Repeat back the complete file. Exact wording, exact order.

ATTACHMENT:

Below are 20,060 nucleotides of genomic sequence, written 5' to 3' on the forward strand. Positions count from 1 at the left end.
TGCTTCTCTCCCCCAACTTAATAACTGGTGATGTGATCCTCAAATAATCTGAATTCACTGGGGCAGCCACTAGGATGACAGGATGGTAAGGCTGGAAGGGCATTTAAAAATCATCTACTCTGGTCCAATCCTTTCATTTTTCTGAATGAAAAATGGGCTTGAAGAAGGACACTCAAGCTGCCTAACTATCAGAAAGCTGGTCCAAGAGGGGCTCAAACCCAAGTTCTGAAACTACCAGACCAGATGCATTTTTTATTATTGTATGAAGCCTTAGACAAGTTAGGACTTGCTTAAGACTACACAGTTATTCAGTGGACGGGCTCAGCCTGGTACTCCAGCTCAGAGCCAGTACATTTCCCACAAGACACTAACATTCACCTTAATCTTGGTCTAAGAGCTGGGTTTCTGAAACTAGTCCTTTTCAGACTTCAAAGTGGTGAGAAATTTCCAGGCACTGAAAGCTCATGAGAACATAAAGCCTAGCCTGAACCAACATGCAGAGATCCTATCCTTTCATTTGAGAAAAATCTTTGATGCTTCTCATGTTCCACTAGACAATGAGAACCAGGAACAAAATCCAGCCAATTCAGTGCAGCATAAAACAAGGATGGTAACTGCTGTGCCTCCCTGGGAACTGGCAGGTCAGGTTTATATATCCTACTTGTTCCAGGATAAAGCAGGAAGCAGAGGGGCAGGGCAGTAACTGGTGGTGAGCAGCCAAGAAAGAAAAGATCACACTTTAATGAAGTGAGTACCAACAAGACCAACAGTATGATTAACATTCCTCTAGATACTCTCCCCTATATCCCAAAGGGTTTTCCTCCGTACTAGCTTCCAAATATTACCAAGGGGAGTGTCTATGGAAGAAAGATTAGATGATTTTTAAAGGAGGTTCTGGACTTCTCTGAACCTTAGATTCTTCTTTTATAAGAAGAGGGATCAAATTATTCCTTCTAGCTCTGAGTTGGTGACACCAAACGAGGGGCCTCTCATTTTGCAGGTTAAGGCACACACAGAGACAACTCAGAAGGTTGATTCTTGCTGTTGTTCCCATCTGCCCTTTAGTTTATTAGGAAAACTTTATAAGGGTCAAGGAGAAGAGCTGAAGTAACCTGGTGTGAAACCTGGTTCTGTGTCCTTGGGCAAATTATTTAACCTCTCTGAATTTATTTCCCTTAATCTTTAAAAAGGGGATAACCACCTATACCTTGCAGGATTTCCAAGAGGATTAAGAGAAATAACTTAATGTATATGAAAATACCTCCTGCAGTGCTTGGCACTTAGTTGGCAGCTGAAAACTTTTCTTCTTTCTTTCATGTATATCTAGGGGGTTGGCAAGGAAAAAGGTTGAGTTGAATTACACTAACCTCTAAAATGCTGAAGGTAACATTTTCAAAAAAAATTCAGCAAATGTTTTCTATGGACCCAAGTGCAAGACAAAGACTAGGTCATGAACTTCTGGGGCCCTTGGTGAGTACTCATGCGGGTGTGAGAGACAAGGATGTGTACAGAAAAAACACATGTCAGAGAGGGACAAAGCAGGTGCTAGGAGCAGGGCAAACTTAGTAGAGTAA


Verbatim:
Below are 20,060 nucleotides of genomic sequence, written 5' to 3' on the forward strand. Positions count from 1 at the left end.
TGCTTCTCTCCCCCAACTTAATAACTGGTGATGTGATCCTCAAATAATCTGAATTCACTGGGGCAGCCACTAGGATGACAGGATGGTAAGGCTGGAAGGGCATTTAAAAATCATCTACTCTGGTCCAATCCTTTCATTTTTCTGAATGAAAAATGGGCTTGAAGAAGGACACTCAAGCTGCCTAACTATCAGAAAGCTGGTCCAAGAGGGGCTCAAACCCAAGTTCTGAAACTACCAGACCAGATGCATTTTTTATTATTGTATGAAGCCTTAGACAAGTTAGGACTTGCTTAAGACTACACAGTTATTCAGTGGACGGGCTCAGCCTGGTACTCCAGCTCAGAGCCAGTACATTTCCCACAAGACACTAACATTCACCTTAATCTTGGTCTAAGAGCTGGGTTTCTGAAACTAGTCCTTTTCAGACTTCAAAGTGGTGAGAAATTTCCAGGCACTGAAAGCTCATGAGAACATAAAGCCTAGCCTGAACCAACATGCAGAGATCCTATCCTTTCATTTGAGAAAAATCTTTGATGCTTCTCATGTTCCACTAGACAATGAGAACCAGGAACAAAATCCAGCCAATTCAGTGCAGCATAAAACAAGGATGGTAACTGCTGTGCCTCCCTGGGAACTGGCAGGTCAGGTTTATATATCCTACTTGTTCCAGGATAAAGCAGGAAGCAGAGGGGCAGGGCAGTAACTGGTGGTGAGCAGCCAAGAAAGAAAAGATCACACTTTAATGAAGTGAGTACCAACAAGACCAACAGTATGATTAACATTCCTCTAGATACTCTCCCCTATATCCCAAAGGGTTTTCCTCCGTACTAGCTTCCAAATATTACCAAGGGGAGTGTCTATGGAAGAAAGATTAGATGATTTTTAAAGGAGGTTCTGGACTTCTCTGAACCTTAGATTCTTCTTTTATAAGAAGAGGGATCAAATTATTCCTTCTAGCTCTGAGTTGGTGACACCAAACGAGGGGCCTCTCATTTTGCAGGTTAAGGCACACACAGAGACAACTCAGAAGGTTGATTCTTGCTGTTGTTCCCATCTGCCCTTTAGTTTATTAGGAAAACTTTATAAGGGTCAAGGAGAAGAGCTGAAGTAACCTGGTGTGAAACCTGGTTCTGTGTCCTTGGGCAAATTATTTAACCTCTCTGAATTTATTTCCCTTAATCTTTAAAAAGGGGATAACCACCTATACCTTGCAGGATTTCCAAGAGGATTAAGAGAAATAACTTAATGTATATGAAAATACCTCCTGCAGTGCTTGGCACTTAGTTGGCAGCTGAAAACTTTTCTTCTTTCTTTCATGTATATCTAGGGGGTTGGCAAGGAAAAAGGTTGAGTTGAATTACACTAACCTCTAAAATGCTGAAGGTAACATTTTCAAAAAAAATTCAGCAAATGTTTTCTATGGACCCAAGTGCAAGACAAAGACTAGGTCATGAACTTCTGGGGCCCTTGGTGAGTACTCATGCGGGTGTGAGAGACAAGGATGTGTACAGAAAAAACACATGTCAGAGAGGGACAAAGCAGGTGCTAGGAGCAGGGCAAACTTAGTAGAGTAA